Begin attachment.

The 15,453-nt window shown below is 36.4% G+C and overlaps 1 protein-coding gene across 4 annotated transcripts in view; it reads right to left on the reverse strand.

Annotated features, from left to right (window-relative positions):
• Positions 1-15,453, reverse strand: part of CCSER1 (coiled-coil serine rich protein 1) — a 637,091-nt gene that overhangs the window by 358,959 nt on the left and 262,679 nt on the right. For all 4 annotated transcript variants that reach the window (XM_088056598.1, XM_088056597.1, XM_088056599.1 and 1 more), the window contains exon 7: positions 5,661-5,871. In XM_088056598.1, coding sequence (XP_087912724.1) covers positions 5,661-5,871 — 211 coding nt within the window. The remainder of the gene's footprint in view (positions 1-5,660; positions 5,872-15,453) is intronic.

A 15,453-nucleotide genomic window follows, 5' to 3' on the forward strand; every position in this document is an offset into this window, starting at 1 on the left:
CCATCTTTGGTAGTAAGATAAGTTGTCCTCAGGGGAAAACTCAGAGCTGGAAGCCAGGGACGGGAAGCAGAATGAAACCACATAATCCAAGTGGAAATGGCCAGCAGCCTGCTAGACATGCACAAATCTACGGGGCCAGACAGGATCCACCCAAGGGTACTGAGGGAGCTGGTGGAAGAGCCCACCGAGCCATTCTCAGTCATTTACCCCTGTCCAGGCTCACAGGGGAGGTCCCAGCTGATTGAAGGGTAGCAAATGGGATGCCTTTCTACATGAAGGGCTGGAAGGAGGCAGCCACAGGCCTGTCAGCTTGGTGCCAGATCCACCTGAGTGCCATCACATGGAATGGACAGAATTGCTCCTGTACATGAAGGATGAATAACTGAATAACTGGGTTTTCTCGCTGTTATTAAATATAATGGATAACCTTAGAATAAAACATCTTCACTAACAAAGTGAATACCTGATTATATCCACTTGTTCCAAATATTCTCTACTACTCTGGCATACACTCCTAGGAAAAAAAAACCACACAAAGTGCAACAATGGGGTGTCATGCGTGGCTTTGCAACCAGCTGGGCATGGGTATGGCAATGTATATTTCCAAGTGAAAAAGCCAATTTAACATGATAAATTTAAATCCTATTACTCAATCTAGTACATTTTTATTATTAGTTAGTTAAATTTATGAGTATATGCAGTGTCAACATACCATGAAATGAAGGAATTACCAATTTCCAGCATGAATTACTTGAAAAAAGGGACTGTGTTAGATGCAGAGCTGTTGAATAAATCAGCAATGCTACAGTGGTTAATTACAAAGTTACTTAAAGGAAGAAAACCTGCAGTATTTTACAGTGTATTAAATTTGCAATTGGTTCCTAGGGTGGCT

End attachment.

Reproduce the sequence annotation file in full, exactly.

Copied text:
The 15,453-nt window shown below is 36.4% G+C and overlaps 1 protein-coding gene across 4 annotated transcripts in view; it reads right to left on the reverse strand.

Annotated features, from left to right (window-relative positions):
• Positions 1-15,453, reverse strand: part of CCSER1 (coiled-coil serine rich protein 1) — a 637,091-nt gene that overhangs the window by 358,959 nt on the left and 262,679 nt on the right. For all 4 annotated transcript variants that reach the window (XM_088056598.1, XM_088056597.1, XM_088056599.1 and 1 more), the window contains exon 7: positions 5,661-5,871. In XM_088056598.1, coding sequence (XP_087912724.1) covers positions 5,661-5,871 — 211 coding nt within the window. The remainder of the gene's footprint in view (positions 1-5,660; positions 5,872-15,453) is intronic.

A 15,453-nucleotide genomic window follows, 5' to 3' on the forward strand; every position in this document is an offset into this window, starting at 1 on the left:
CCATCTTTGGTAGTAAGATAAGTTGTCCTCAGGGGAAAACTCAGAGCTGGAAGCCAGGGACGGGAAGCAGAATGAAACCACATAATCCAAGTGGAAATGGCCAGCAGCCTGCTAGACATGCACAAATCTACGGGGCCAGACAGGATCCACCCAAGGGTACTGAGGGAGCTGGTGGAAGAGCCCACCGAGCCATTCTCAGTCATTTACCCCTGTCCAGGCTCACAGGGGAGGTCCCAGCTGATTGAAGGGTAGCAAATGGGATGCCTTTCTACATGAAGGGCTGGAAGGAGGCAGCCACAGGCCTGTCAGCTTGGTGCCAGATCCACCTGAGTGCCATCACATGGAATGGACAGAATTGCTCCTGTACATGAAGGATGAATAACTGAATAACTGGGTTTTCTCGCTGTTATTAAATATAATGGATAACCTTAGAATAAAACATCTTCACTAACAAAGTGAATACCTGATTATATCCACTTGTTCCAAATATTCTCTACTACTCTGGCATACACTCCTAGGAAAAAAAAACCACACAAAGTGCAACAATGGGGTGTCATGCGTGGCTTTGCAACCAGCTGGGCATGGGTATGGCAATGTATATTTCCAAGTGAAAAAGCCAATTTAACATGATAAATTTAAATCCTATTACTCAATCTAGTACATTTTTATTATTAGTTAGTTAAATTTATGAGTATATGCAGTGTCAACATACCATGAAATGAAGGAATTACCAATTTCCAGCATGAATTACTTGAAAAAAGGGACTGTGTTAGATGCAGAGCTGTTGAATAAATCAGCAATGCTACAGTGGTTAATTACAAAGTTACTTAAAGGAAGAAAACCTGCAGTATTTTACAGTGTATTAAATTTGCAATTGGTTCCTAGGGTGGCT